Wednesday, February 14, 2018

25 Places to See Before They are Gone

There is little doubt that climate change, economic upheaval, continued industrial and commercial development, and other factors are leaving an indelible mark on our planet. Things are changing, and if reports are to be believed, they are changing at a faster rate than we once thought. That means in the decades to come the world around us will start to look very different and some of the places that we cherish now might not be around in the future. To that end, the team at Men's Journal has put together a list of the 25 places you should see before they disappear.

This list features a number of iconic and well known places, some of which are located on or near water, where rising sea levels will potentially reclaim them or alter our access. For instance, one such place is the Dry Tortugas off the coast of the Florida Keys. This 19th century fort located there is expected to be battered by increasing storms, stronger tides, and rising sea levels, putting the entire place at risk. The masonry that was put in place at the fortress was never intended to be submerged, yet rising water has already begun to encroach on its walls.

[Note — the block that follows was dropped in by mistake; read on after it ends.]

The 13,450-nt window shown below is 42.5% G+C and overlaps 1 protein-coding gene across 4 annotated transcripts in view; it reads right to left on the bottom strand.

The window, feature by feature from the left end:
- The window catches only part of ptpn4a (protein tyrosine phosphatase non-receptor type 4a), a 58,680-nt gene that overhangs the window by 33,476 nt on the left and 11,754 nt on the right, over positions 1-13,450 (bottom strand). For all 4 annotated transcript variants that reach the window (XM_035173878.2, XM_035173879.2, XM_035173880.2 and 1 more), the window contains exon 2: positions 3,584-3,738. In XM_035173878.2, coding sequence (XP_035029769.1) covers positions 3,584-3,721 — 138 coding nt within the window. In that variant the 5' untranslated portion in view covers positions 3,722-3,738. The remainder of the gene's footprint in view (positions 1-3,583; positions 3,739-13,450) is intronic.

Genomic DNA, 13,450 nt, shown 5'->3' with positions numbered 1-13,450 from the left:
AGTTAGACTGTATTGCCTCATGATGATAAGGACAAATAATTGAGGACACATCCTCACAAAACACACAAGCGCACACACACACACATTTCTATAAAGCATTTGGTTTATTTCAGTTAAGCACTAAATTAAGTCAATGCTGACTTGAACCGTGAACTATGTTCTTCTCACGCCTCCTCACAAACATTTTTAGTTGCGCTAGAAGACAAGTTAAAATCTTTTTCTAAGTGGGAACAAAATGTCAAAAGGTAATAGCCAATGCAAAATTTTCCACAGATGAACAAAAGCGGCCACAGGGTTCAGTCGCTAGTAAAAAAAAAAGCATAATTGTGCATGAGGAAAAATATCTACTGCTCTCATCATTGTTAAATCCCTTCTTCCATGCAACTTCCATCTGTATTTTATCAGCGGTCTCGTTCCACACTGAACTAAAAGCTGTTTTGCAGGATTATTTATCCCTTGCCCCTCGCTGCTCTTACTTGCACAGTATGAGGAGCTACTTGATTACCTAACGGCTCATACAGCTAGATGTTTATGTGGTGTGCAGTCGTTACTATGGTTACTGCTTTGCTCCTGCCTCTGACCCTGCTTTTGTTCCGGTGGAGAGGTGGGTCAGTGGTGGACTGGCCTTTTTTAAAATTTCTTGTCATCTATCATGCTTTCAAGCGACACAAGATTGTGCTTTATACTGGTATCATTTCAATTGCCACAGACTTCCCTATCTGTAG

Other locations that earn a dubious spot on this list include the Dead Sea, which is shrinking in size dramatically, and the Alaskan Tundra, which is being altered by changing weather patterns which see the ice that typically covers it melt at a faster rate, altering the ecosystem there. Other places at risk include the Great Blue Hole in Belize, Torres del Paine National Park in Chile, and Mt. Kilimanjaro in Tanzania.

Each of the entires on the list includes an explanation as to why it appears there, outlining the threats to these places. There are also suggestions on how to get to these places yourself to witness them first hand. Of course, that begs the question as to whether or not our travel is actually contributing to the demise of these locations, some of which are already quite frail.

Check out the entire list here.

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